What does this mean for Jamaica? Well, stocks could easily rally today or in a few days, but the damage has already been done and is expected to be far reaching. Jamaicans in Britain who are already struggling, will have less remittances to send back home. Some will lose their jobs, price increases will mean less disposable income for those employed. With the fall in the value of the pound, American exports to Britain will become more expensive. This will affect the US economy, the major source of remittances to Jamaica, and the country on whose economy Jamaicans so much depend.The Jamaica Observer's business reporter puts Jamaica's position into more perspective:From The Jamaica ObserverFollowing the United Kingdom’s vote to leave the European Union, financial analysts and the Minister of Foreign Affairs and Trade Senator Kamina Johnson Smith have voiced concerns about the impact it will have on the Jamaican economy.On Thursday, Britain, in a referendum popularly referred to as ‘Brexit,’ voted to break out of the European Union, striking a blow against the bloc and spreading panic through world markets as the pound sterling collapsed to a 31-year low. Voters decided 52 per cent to 48 per cent in favour of quitting the bloc.Europe has been facing an acute refugee crisis, which has seen thousands of people from war-torn countries in the Middle East and North Africa flee to seek refuge and a better life in European countries. The crisis has threatened to destabilise to already fragile economies, bringing on anti-immigration sentiments across the continent and calls for a suspension of the Schengen Agreement — the EU treaty that guarantees free movement across Europe.But the British decision to leave the European Union could pose a significant threat to the Jamaican immigrant community, according to financial analyst Keith Collister, and may impact Jamaica’s economy through remittances and tourism.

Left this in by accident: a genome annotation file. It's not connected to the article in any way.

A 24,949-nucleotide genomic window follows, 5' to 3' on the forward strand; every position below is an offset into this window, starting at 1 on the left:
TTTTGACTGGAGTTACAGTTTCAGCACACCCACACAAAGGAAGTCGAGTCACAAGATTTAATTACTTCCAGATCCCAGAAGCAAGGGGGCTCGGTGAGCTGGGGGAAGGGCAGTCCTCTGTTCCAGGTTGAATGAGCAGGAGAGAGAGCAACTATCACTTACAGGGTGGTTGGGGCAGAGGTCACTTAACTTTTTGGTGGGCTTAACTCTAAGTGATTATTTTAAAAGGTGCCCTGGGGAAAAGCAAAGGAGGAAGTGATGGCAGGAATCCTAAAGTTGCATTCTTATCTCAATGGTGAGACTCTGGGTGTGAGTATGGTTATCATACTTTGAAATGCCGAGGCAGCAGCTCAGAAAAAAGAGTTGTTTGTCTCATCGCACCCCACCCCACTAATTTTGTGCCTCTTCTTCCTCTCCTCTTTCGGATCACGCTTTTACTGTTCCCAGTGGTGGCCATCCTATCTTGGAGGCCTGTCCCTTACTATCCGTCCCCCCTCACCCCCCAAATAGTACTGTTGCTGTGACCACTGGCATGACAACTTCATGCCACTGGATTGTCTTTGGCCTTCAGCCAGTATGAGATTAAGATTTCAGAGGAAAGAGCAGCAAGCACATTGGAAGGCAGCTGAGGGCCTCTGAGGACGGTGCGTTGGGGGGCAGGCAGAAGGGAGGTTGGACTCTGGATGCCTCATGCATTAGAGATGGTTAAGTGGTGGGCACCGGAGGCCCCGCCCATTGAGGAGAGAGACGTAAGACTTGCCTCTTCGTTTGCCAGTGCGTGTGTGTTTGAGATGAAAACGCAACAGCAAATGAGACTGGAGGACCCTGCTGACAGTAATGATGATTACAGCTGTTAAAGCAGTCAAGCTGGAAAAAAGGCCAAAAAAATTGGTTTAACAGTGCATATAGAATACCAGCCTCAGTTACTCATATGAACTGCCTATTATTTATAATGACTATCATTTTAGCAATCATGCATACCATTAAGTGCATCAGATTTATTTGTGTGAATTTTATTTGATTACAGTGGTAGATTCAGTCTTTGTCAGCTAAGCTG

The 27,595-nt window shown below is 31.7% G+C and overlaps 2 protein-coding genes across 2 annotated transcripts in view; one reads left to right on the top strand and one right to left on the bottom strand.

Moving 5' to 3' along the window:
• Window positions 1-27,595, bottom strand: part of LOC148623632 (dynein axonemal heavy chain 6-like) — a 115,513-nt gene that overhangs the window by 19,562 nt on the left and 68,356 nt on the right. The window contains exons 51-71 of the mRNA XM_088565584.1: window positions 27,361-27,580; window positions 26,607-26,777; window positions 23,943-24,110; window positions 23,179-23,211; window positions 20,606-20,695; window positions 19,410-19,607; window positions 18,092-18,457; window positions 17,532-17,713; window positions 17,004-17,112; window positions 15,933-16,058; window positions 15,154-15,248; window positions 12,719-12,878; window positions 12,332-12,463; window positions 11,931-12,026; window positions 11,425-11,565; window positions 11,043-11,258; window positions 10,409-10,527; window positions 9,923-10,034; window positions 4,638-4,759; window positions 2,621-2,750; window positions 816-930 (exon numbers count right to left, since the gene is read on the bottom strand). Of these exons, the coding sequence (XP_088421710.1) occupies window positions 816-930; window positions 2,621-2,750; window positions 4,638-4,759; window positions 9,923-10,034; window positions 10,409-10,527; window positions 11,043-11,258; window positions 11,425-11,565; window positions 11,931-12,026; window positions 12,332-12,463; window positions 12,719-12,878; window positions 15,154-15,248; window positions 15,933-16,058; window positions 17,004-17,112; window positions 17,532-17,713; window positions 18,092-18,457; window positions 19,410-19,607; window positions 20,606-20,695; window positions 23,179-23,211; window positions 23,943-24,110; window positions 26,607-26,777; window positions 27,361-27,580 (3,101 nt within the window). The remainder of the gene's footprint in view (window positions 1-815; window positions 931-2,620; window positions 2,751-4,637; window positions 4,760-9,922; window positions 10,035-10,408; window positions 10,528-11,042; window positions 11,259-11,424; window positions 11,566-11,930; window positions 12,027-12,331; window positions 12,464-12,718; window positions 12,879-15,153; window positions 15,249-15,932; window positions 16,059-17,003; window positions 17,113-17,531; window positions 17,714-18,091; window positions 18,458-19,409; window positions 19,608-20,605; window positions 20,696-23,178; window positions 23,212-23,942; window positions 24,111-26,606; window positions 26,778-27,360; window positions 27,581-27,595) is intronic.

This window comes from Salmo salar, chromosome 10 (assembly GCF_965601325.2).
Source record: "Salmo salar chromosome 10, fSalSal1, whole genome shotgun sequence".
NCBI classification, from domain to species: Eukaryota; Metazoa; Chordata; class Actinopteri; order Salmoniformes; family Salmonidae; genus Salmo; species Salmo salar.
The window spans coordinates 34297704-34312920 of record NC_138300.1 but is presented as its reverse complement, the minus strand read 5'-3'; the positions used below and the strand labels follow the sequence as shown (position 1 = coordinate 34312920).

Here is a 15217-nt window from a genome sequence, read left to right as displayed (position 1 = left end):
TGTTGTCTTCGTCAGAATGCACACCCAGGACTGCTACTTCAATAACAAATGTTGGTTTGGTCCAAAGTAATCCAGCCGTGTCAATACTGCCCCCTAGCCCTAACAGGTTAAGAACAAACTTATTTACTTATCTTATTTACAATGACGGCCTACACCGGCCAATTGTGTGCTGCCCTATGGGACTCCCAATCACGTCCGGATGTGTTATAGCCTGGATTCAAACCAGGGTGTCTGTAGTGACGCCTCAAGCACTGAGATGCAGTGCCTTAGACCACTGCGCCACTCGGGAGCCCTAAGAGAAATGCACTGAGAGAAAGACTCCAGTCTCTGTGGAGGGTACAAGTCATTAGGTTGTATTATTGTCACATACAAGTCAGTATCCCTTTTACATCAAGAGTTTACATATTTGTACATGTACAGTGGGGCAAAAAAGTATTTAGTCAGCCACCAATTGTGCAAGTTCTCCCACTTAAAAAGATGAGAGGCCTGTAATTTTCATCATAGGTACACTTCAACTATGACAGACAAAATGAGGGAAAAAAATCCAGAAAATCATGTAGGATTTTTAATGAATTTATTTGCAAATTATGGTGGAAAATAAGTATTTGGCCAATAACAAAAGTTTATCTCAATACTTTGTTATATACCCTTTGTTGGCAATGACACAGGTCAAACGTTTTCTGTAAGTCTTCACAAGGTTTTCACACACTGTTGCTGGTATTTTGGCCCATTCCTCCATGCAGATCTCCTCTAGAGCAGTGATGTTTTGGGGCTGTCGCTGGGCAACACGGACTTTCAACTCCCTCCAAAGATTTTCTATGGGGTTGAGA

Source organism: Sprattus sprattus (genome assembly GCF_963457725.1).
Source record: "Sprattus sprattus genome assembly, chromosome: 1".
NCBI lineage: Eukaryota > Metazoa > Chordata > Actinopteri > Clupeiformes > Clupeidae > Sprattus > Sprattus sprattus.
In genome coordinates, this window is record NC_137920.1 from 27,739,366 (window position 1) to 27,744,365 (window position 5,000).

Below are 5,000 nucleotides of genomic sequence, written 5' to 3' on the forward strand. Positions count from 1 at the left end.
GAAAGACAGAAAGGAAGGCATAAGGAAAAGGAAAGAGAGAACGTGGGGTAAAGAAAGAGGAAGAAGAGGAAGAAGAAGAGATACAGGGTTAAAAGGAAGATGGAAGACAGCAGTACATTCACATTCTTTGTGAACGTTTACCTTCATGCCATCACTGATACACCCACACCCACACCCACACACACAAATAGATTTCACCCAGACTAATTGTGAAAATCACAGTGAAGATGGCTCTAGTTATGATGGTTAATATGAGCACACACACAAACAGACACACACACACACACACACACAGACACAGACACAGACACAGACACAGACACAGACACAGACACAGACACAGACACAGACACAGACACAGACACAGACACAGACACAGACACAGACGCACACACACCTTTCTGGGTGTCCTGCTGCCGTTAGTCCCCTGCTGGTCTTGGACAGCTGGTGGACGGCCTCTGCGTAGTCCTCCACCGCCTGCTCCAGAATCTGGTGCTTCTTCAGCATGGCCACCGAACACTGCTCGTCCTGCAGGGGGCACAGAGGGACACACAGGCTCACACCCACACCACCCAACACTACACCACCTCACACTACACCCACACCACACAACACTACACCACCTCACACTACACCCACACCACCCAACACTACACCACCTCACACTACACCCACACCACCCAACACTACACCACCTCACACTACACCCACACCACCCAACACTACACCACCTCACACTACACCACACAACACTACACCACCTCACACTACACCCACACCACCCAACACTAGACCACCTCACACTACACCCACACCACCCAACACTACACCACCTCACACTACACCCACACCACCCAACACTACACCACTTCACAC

“The pound is likely to remain extremely volatile. After an overnight fall of 11 per cent and partial recovery, the fall is likely to resume, possibly reaching more than 20 per cent, in line with the projections of global investor, George Soros. As part of the US-dollar zone, the whole Caribbean will immediately become much less competitive to British tourists,” Collister stated in an emailed response toJamaica Observer queries.“Additionally, Jamaicans living in the UK will have much less money, in US dollar terms, to send to their relatives here. On top of this, Brexit may tip the UK into a recession, as well as raising the risks of a global downturn, with negative feedback effects to the UK and Jamaica, further accentuating the decline in tourism and remittances,” he continued.On Friday the Jamaican dollar exchange rate for the pound was $176.77 to one UK pound — a decline of $7.91 from the previous day.But Jamaica can rely on continued strong relations with the UK, British high commissioner to Jamaica, David Fitton told the Sunday Finance. “It’s still early days, so we can’t say much on the detail yet. The UK/Jamaica partnership will remain just as strong and will flourish,” he said.The UK decision to leave the EU could also have a long-term effect on the negotiation of new agreements with Jamaica among other Caricom countries to replace the ACP-EU Cotonou Partnership Agreement and the CARIFORUM-EU Partnership Agreement.“While it is likely trade agreements will be reached, the more obvious negative effect may be a further tightening of controls on immigration, a key issue over which the campaign was fought, with possible negative implications for Jamaicans,” Collister said.Johnson Smith, in a release to the public, stated that the vote to leave the EU means the UK will eventually cease to be part of the relevant arrangements that govern Jamaica-EU relations, but trusts that “renewed efforts will be made to strengthen and expand the Jamaica-UK partnership in all areas, not least in relation to trade, investment and development cooperation”.“We are certainly committed to working towards these goals. At the same time, we reaffirm our commitment to the Jamaican Diaspora in the UK and express the hope that they and their families will realise their aspirations and contribute to the prospects for a revitalised relationship between Jamaica and the UK,” the senator said. “It is our hope that the UK will unite in dealing with what is undoubtedly a new and historic phase in its history.”For the period 2008-2013, the European Development Fund (EDF), under its 10th payout, provided approximately €1 billion for the implementation of national and regional programmes in the Caribbean. The main projects funded were Economic Integration and Trade of the Organisation of Eastern Caribbean States, Caribbean Single Market Economy integration programme, the EPA implementation programme, the Regional Private Sector Development Programme and the bi-national Haiti/Dominican Republic programme.Over the period 2014-2020 the total indicative 11th EDF allocation to the Caribbean Regional Programme is €346 million. The programme is based on the assessment of major regional challenges — mainly inherent vulnerability to natural disasters and the increase in violence and crime which continues to impose high social and economic costs and needs particular attention. It represented a substantial increase in respect the allocation of the 10th EDF (€165 million).Source.